Oxley Creek catchment is experiencing rapid population growth and urban development. This creates a great demand for residential land, building materials, transportation networks, industrial and manufacturing areas, and waste disposal facilities.

The Urban Water CycleGeneral photos of upper catchment.

In Brisbane, reticulated water is treated before it enters our homes and factories in pipes.  We use it for drinking, washing, gardening, and in toilets.  Any wastewater leaving our sinks and toilets then travels from our homes and factories into the sewers and on to the wastewater treatment plants. Treated wastewater is released into the local waterway, often with nitrogen, phosphorus and bacterial levels permitted by state government licences.

Urban areas produce a lot of runoff from:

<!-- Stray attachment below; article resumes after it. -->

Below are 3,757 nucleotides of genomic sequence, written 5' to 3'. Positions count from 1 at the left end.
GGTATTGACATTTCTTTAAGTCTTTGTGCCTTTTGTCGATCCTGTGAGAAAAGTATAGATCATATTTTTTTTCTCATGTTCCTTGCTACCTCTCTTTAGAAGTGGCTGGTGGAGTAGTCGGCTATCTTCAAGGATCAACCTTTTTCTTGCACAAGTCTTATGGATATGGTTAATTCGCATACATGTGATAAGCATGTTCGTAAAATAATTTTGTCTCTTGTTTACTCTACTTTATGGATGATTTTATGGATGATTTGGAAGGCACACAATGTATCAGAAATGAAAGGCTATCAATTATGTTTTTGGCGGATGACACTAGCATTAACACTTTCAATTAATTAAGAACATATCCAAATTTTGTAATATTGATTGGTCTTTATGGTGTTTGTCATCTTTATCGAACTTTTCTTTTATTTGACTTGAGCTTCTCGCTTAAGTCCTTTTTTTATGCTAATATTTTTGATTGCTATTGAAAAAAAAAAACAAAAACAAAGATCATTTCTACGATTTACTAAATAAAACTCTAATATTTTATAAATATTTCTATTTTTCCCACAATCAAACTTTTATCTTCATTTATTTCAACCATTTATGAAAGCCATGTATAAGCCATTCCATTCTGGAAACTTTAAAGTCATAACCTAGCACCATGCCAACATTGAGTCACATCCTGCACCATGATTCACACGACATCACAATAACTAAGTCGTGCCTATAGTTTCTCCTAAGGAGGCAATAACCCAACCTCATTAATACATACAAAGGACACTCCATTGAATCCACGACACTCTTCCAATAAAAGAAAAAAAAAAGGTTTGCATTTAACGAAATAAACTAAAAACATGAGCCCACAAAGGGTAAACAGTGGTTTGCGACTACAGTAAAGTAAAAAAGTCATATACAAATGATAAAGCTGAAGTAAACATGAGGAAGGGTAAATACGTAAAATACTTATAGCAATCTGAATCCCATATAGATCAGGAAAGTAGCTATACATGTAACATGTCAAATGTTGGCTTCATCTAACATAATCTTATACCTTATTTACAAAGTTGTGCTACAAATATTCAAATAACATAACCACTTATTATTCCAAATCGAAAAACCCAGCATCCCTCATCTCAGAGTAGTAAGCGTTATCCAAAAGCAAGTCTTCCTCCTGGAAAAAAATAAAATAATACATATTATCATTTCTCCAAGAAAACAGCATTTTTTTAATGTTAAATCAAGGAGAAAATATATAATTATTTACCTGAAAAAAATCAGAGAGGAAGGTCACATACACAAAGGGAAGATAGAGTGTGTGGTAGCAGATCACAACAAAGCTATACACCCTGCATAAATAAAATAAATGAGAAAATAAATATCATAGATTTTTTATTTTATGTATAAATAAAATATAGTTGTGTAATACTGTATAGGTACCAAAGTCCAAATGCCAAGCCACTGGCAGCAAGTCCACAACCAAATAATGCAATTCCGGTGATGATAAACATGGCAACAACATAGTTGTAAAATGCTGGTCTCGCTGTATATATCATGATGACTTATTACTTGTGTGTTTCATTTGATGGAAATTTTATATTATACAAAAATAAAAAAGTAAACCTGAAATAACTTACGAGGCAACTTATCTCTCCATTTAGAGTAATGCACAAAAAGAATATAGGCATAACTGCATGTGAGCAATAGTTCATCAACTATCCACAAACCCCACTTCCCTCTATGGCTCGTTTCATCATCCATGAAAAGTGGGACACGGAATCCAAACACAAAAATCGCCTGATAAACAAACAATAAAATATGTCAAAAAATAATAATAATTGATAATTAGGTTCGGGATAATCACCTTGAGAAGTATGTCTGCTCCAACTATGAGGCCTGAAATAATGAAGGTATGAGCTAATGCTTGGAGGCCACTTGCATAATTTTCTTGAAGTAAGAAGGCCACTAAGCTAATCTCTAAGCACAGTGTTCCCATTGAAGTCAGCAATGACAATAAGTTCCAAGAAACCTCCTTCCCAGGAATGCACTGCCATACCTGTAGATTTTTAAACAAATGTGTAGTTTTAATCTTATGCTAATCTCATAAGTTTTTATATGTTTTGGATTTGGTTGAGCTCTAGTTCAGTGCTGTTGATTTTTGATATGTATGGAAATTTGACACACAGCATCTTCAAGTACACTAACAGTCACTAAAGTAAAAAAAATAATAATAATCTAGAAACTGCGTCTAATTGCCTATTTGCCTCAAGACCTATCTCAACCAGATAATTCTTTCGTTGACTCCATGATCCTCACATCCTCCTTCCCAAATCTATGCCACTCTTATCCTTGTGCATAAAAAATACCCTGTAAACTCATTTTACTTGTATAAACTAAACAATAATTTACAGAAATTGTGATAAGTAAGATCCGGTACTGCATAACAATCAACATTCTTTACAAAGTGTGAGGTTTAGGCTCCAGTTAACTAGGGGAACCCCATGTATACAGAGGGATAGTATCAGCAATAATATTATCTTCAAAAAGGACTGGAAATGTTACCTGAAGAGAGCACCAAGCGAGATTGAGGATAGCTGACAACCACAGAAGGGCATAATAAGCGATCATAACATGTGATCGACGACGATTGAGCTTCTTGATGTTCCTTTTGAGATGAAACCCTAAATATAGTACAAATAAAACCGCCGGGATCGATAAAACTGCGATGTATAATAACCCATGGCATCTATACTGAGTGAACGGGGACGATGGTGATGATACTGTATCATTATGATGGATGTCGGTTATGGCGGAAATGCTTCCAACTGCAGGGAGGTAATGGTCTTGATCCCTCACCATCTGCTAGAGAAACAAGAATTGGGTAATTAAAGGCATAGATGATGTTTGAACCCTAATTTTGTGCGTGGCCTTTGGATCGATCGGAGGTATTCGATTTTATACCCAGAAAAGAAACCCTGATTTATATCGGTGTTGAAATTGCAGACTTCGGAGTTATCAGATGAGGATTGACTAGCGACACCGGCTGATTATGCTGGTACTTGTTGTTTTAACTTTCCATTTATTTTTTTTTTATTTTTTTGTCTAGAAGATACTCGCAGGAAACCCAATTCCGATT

• An increase in built up areas that do not easily ‘soak up’ water
  • Extra water entering the system from everyday activities such as watering the garden or washing the car

3rd_Mar_09Waste water treatment plants do not treat urban runoff. After a storm, runoff moves from sealed surfaces, to gutters or drains through stormwater grates, into pipes and then into the local waterway. Rubbish and other contaminants such as car oil, animal faeces, fertilisers, and weed sprays carried in the runoff all ends up in the waterways.  Runoff also carries ‘natural’ contaminants, such as grass clippings, soil, and leaves, which increase the nutrient load in waterways.  This can cause algal blooms and make the water foul – a process called eutrophication.

What you leave on the roads or footpaths today, ends up in the creek tomorrow. While a good downpour cleans paths and drains of rubbish, and the streets of oil and grit, the rubbish does not disappear, it just moves into our waterways!

 

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